Cheap Flights May Mean Fewer Options

There is no doubt that air travel these days can be very expensive. Fortunately, there are several websites out there to help travelers reduce their flight expenses. However, wheelchair users and people with other disabilities who have special needs when they fly should be aware of the limitations that can be imposed by certain third-party booking systems for bargain airfares.

Pay very close attention to the routing and scheduling of plane tickets that you purchase through third-party websites. Many times they will combine flights on separate airlines. Sometimes they will fly into one city airport and out of a second city airport many miles away. There may or may not be accessible transportation available between airports. The first airline may be able to accommodate your wheelchair on their aircraft and the second might not. Some third-party booking bargains won’t allow you to choose your seat on a plane. This can be problematic if you require bulkhead seating for extra legroom or other specific seating needs particular to your disability. You may also have limited scheduling options. I always recommend to wheelchair users who need their mobility devices during layovers to book a flight with a minimum of a 90 minute layover. This isn’t always possible with bargain fares.

Your Recourse Options May Be Limited

Of course as an accessible travel agent, I will always suggest to wheelchair travelers that they work with me or another agent who can help them. Part of the reason is that I and other agents serve as a lifeline when things go wrong. If something goes wrong at a hotel or with an airline that you have booked direct, you have legal recourse with that hotel or airline. If you book through a third-party travel site, that is not always the case. You could spend days or weeks or months of listening to the hotel and the third-party point fingers at each other for who is at fault for screwing up your travel plans. None of that helps you in the moment when you arrive at your hotel, and Expedia tells you that the hotel was overbooked and they have to “walk” you to another property — that may not have accessible accommodations available for you.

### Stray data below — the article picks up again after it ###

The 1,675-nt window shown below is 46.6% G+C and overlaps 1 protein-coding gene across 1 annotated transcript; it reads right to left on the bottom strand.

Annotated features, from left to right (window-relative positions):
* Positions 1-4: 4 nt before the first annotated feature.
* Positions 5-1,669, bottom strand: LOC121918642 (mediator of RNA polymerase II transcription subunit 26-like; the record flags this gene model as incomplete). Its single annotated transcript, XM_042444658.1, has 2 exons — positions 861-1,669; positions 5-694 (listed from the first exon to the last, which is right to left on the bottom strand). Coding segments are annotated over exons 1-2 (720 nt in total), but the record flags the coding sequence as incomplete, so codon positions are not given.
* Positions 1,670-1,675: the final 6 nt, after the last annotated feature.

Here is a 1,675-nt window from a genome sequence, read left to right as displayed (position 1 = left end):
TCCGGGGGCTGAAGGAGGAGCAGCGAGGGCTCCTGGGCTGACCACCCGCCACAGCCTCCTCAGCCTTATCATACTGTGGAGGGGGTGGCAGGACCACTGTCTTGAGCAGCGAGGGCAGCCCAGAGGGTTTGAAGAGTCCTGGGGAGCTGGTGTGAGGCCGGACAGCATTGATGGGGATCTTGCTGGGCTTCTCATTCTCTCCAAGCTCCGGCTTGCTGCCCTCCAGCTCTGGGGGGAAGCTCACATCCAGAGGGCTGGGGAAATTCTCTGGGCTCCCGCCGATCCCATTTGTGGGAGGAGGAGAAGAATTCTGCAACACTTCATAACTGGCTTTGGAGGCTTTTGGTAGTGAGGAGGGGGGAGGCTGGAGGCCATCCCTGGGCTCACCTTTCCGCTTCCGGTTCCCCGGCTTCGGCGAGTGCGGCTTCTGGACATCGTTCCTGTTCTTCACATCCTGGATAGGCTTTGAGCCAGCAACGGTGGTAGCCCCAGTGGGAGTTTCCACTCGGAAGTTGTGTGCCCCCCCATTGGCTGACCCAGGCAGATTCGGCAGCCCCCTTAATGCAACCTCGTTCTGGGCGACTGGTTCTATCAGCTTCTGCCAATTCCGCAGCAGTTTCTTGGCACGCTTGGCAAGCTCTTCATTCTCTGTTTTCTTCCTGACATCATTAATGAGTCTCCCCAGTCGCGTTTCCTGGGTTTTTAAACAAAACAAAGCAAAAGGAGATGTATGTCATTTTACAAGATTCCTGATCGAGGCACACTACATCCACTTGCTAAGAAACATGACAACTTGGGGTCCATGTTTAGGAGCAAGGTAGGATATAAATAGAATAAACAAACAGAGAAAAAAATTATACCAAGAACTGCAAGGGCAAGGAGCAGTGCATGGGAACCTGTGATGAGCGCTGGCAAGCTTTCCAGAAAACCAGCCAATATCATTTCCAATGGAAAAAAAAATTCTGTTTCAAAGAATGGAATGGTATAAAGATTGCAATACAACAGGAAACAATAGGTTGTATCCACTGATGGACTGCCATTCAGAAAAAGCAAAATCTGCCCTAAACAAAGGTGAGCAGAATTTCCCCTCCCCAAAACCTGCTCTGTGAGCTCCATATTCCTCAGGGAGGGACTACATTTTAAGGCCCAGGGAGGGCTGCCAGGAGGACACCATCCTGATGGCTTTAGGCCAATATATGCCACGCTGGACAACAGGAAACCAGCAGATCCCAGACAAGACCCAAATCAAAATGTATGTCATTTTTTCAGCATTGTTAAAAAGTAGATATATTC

Flight delays, weather, illness, and many other things can cause inadvertent changes to our travel plans. Many times if you book travel through a third-party website, you can’t make changes or seek day-of-travel assistance directly with the airline or hotel. If you have to go through the third-party, customer service experiences tend to be less than ideal and wait times can be very long. Most American hotel and airline customer service representatives have at least a basic understanding of what wheelchair accessibility means. However, the same can’t be said for reps at the other end of the phone for third-party booking companies.

Not sure how I would have dealt with this accessibility disaster if I had booked this room through a third party site.

Ask Yourself If It’s Worth the Savings

Every wheelchair user is different, and some wheelchair users have the physical flexibility to manage in unexpected situations, like having to sleep in a non-accessible hotel room when an ADA room was supposedly guaranteed. But before you pack yourself on the back for saving some money using a third-party booking site, find out exactly how much money you are saving, and if it’s really worth it to have potential doubts or uneasiness during your trip. It’s true that people can save hundreds of dollars through third-party booking sites, and that can make the difference between visiting the Bahamas or staying home in Minnesota in January.

However, you must weigh the benefits versus the cost. If you absolutely need a 100% — or as close as you can get to that — guarantee of hotel room accessibility or specific scheduling and seating on a flight, then I would highly recommend spending a little more money and booking direct with the hotel or airline.

Are you ready for your next wheelchair accessible travel adventure? Contact me at Spin the Globe/Travel so we can start planning!

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One thought on “Why Wheelchair Users Should Avoid Booking Accessible Travel Through Third Party Websites

  1. Great article. I use CC points for flights and hotels often. I’ve found the process to be frustrating but it hasn’t taken more than 30 minutes. For me, 30 minutes of my time is worth saving even $25. I’m also fortunate that I’m able to adapt to a regular room if needed. I did a lot of that in Puerto Rico.